I spent the end of the this week at ProjectFlow2011, a conference put on by Realization. Realization focuses on software and professional services using a Critical Chain approach.
The conference speakers were primarily Realization customers sharing success stories. One story that I found interesting was from Delta Airlines, primarily because I fly on Delta so much. The challenge Delta had after the merger with Northwest was how many different types of airplanes they had to support. There was almost no overlap between the planes Delta flew and the ones Northwest flew. Over the course of a year, Delta was able to reduce their cancellations by 62%.
One primary change had to do with reducing multi-tasking. Before the change, they would look at all upcoming scheduled maintenance on all airplanes every night and would perform any work that was on the schedule for the next 2 1/2 days. This meant each plane had some other maintenance due 2 1/2 days later. The change they made was working on fewer aircraft each night, but looking forward 15 days on each plane they worked on. By focusing on fewer planes at a time (less work in progress), they were able to keep all the planes running better.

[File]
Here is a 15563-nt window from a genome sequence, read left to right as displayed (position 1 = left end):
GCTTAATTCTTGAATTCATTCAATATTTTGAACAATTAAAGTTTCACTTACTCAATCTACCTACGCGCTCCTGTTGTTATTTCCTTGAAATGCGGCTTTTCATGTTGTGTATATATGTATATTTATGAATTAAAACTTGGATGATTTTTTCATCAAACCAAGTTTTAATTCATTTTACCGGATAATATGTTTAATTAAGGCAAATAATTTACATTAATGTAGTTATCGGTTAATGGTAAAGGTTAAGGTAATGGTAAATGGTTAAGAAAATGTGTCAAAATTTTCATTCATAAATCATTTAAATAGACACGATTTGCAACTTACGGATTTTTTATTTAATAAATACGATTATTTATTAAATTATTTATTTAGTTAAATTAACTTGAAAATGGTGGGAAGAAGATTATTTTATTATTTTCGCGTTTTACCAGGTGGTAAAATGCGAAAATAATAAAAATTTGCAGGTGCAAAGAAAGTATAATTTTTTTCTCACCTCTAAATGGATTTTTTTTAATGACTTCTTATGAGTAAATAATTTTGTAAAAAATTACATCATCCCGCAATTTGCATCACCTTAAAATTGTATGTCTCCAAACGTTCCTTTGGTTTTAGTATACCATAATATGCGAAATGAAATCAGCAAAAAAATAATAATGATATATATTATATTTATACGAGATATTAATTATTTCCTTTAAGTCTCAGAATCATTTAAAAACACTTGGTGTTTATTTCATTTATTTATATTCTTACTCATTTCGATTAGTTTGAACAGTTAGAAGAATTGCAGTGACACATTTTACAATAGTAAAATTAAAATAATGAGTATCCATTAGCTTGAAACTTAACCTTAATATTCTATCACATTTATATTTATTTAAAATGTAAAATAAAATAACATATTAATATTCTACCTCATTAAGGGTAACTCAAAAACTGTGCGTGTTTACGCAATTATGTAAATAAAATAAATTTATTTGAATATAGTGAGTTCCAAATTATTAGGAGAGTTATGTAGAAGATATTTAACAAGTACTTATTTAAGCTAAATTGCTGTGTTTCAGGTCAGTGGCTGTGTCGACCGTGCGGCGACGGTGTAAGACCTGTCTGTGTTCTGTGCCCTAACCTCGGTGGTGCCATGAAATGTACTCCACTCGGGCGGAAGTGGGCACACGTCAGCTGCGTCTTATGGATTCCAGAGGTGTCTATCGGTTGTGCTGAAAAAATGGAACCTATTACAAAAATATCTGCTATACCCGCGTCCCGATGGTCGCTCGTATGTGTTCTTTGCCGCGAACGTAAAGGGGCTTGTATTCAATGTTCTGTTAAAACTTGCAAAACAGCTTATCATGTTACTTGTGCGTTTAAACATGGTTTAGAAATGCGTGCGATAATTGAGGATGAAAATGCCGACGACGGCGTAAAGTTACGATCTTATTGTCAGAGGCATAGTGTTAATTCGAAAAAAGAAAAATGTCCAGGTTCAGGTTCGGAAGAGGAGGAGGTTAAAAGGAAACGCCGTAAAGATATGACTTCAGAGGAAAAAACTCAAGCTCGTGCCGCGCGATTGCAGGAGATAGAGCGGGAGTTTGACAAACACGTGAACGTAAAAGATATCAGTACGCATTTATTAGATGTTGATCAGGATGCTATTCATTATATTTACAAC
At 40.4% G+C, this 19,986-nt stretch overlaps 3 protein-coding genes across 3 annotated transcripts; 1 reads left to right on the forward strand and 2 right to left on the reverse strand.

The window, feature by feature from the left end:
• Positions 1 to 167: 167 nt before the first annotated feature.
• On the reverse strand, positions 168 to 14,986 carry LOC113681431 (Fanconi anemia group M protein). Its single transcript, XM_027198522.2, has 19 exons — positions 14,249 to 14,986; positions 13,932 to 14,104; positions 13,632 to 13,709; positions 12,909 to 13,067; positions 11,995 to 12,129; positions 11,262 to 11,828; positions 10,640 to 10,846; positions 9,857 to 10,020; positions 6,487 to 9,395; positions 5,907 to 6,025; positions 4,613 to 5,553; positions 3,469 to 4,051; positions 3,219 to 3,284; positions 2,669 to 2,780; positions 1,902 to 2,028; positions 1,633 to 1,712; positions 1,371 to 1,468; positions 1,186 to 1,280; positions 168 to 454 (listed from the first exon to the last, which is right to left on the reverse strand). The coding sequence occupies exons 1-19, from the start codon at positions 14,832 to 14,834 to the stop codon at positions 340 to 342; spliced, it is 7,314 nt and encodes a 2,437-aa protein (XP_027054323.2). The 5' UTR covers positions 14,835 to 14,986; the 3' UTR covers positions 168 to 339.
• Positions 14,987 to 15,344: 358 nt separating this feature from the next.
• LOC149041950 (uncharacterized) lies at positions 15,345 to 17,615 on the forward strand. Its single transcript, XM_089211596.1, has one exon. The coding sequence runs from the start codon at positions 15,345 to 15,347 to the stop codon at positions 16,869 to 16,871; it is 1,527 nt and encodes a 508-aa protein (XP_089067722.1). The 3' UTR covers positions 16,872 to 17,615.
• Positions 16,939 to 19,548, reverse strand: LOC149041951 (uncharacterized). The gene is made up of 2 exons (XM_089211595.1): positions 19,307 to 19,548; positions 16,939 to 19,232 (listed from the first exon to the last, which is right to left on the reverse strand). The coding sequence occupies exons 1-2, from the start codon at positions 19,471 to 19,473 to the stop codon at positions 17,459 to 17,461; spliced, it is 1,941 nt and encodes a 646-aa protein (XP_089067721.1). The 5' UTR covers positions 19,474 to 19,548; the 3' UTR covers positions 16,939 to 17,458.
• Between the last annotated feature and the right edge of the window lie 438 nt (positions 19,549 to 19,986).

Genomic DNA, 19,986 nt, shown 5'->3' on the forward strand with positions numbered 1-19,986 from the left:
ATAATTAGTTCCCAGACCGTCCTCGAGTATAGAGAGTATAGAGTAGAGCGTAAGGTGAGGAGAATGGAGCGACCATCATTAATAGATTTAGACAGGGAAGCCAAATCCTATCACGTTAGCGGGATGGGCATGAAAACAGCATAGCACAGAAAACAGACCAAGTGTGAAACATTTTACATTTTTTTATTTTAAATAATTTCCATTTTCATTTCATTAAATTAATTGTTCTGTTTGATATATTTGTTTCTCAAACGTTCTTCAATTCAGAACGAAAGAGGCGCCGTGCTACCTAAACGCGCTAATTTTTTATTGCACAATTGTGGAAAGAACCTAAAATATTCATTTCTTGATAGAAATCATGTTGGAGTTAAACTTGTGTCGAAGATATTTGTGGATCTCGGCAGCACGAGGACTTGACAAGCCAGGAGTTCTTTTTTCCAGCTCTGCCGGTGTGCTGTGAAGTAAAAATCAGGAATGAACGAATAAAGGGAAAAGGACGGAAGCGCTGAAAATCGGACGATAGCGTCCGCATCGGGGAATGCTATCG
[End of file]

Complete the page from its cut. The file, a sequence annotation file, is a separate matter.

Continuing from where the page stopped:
There were a number of other companies that shared the similar stories and reduction of work in progress was one of the key tools used to improve project execution. I'll save some of the other techniques, such as buffers, for future blog posts.